How Do I Explain Cremation to My Children?

Rick Fraser
Submitted by UrnAdmin on Tue, 11/15/2016 - 16:09

Death is a difficult process for children to understand and to accept. What happens to the human body after death can be confusing or frightening to them. If you take their stage of development as a guide, you can be both honest about the process and considerate of their feelings.

Encourage Questions

Children may be less likely to ask questions about the death or plans for a memorial after a loved one passes because they can sense that it is a stressful topic. As much as you can, show them that you will answer their questions simply and accurately. This will help them cultivate an additional sense of trust with you during this unfortunate time.

Explain Cremation Simply

Children, especially very young children, are often looking for a much simpler answer than what you may think. Carefully listen to the question and think about the answer before you give it. It helps to have a statement in mind that is appropriate, accurate and non-threatening. For example, you may choose to say that your loved one’s body was placed in a room that became very warm. After a short time, the body turns to ashes. The ashes may be placed in an urn to be kept, scattered or buried.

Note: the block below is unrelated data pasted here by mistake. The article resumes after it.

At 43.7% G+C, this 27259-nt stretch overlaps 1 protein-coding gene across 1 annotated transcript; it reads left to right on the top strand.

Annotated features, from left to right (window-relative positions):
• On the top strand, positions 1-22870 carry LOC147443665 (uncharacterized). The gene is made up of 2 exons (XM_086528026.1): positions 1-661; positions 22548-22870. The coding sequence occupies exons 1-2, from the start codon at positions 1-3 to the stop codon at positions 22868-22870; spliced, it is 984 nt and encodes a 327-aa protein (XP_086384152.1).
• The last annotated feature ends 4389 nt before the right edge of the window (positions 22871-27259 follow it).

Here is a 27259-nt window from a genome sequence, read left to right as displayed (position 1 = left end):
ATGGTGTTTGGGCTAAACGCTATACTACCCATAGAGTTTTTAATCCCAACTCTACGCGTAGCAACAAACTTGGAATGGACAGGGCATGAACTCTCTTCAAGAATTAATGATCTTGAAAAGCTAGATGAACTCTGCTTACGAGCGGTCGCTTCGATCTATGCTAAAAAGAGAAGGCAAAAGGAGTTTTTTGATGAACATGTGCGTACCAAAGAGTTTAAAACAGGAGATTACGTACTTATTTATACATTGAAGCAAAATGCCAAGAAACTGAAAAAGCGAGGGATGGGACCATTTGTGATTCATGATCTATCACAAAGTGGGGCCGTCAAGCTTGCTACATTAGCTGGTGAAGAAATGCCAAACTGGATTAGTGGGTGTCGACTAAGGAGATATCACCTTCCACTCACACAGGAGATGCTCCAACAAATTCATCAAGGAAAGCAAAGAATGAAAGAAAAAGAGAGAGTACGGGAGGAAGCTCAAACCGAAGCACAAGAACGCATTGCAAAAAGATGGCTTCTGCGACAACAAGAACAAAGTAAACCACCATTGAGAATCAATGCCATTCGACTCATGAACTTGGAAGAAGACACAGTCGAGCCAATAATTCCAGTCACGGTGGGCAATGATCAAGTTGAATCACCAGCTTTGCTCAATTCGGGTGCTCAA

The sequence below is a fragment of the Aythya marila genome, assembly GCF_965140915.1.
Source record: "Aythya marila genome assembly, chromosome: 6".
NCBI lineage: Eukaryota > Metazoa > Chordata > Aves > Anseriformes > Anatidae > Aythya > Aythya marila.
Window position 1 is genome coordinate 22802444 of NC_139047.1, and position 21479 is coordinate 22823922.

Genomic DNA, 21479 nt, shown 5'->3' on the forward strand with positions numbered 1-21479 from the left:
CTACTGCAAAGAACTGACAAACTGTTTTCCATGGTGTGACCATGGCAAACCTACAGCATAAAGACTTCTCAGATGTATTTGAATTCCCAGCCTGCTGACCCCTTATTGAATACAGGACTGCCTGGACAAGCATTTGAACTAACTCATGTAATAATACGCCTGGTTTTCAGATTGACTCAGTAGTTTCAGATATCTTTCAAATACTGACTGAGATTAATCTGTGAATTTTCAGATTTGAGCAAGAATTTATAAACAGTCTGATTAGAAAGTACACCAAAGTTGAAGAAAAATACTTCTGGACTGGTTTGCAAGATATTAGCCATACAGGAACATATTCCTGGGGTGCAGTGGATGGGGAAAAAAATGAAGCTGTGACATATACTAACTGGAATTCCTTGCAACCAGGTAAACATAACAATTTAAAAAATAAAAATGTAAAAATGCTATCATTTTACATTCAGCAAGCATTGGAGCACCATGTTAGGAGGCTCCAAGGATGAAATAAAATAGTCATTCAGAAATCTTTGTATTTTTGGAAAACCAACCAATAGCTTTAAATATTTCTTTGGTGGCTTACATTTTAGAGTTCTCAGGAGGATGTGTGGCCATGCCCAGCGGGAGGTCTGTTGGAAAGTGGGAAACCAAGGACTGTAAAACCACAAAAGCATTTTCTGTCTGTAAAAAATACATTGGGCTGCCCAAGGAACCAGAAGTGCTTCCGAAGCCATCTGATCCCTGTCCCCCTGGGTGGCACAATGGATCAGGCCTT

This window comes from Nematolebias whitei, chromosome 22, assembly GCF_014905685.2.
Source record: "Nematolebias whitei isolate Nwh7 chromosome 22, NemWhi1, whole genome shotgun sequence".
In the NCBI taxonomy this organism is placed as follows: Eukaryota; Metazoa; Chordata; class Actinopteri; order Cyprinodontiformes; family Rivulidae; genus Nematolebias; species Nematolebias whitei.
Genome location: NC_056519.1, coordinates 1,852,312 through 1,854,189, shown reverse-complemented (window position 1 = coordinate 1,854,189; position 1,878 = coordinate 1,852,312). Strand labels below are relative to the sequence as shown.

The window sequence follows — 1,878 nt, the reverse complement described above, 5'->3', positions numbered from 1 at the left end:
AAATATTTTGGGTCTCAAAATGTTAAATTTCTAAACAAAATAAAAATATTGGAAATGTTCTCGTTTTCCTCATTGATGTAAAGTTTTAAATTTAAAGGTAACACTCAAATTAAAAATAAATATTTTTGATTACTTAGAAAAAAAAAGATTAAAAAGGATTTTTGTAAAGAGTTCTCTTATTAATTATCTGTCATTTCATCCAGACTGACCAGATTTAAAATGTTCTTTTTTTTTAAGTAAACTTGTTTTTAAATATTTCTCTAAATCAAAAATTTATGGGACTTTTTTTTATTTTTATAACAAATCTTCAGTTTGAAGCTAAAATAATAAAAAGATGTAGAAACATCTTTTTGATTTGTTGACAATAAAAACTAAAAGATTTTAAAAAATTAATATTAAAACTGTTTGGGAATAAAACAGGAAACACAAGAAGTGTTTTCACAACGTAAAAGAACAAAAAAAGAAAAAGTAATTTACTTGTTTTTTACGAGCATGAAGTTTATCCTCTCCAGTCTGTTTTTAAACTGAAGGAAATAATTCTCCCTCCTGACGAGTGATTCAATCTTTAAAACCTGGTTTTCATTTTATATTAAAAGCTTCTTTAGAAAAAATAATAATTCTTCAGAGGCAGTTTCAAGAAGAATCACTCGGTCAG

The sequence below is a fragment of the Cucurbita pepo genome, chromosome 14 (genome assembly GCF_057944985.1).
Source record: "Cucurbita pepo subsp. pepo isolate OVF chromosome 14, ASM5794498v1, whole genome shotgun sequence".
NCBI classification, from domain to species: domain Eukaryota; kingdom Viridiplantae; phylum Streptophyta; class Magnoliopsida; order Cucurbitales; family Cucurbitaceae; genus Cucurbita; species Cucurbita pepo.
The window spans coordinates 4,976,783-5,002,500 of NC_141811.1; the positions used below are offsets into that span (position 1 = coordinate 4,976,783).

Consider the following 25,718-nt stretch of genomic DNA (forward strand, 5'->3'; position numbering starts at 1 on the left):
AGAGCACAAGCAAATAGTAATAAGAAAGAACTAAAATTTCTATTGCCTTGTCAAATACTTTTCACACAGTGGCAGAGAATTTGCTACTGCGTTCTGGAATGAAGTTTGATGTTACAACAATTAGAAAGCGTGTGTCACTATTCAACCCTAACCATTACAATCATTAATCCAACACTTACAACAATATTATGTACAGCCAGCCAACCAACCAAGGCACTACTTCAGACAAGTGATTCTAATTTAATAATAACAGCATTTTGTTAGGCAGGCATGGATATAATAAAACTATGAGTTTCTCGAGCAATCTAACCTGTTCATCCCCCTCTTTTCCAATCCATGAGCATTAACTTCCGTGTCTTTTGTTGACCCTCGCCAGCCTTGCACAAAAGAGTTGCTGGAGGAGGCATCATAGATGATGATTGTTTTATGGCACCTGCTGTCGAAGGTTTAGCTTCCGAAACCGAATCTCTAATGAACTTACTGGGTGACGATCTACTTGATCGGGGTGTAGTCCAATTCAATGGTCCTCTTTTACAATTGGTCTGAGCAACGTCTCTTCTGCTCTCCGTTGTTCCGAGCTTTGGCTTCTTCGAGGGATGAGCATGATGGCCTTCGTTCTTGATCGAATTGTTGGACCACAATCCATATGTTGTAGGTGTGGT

Consider Developmental Stages

Older children often have more questions beyond this explanation, and you can extend the discussion for them, as you feel comfortable. You may opt to share your loved one’s reasons for choosing cremation in your conversation, if you know this information. Tell your children that their feelings are normal, and that it is OK to feel curious, frightened or uncertain. Reassure them that the death of a beloved friend or relative can be very sad, and that you are there for them whenever they need comfort or to talk. Involve them in the memorial if possible, so they are given a chance to say goodbye.

Confronting death and grief can be a stressful time for children who do not understand much of what is going on. With a calm, thoughtful attitude toward answering their questions about cremation, you can help your children feel less confused or worried about what happens when a person dies.

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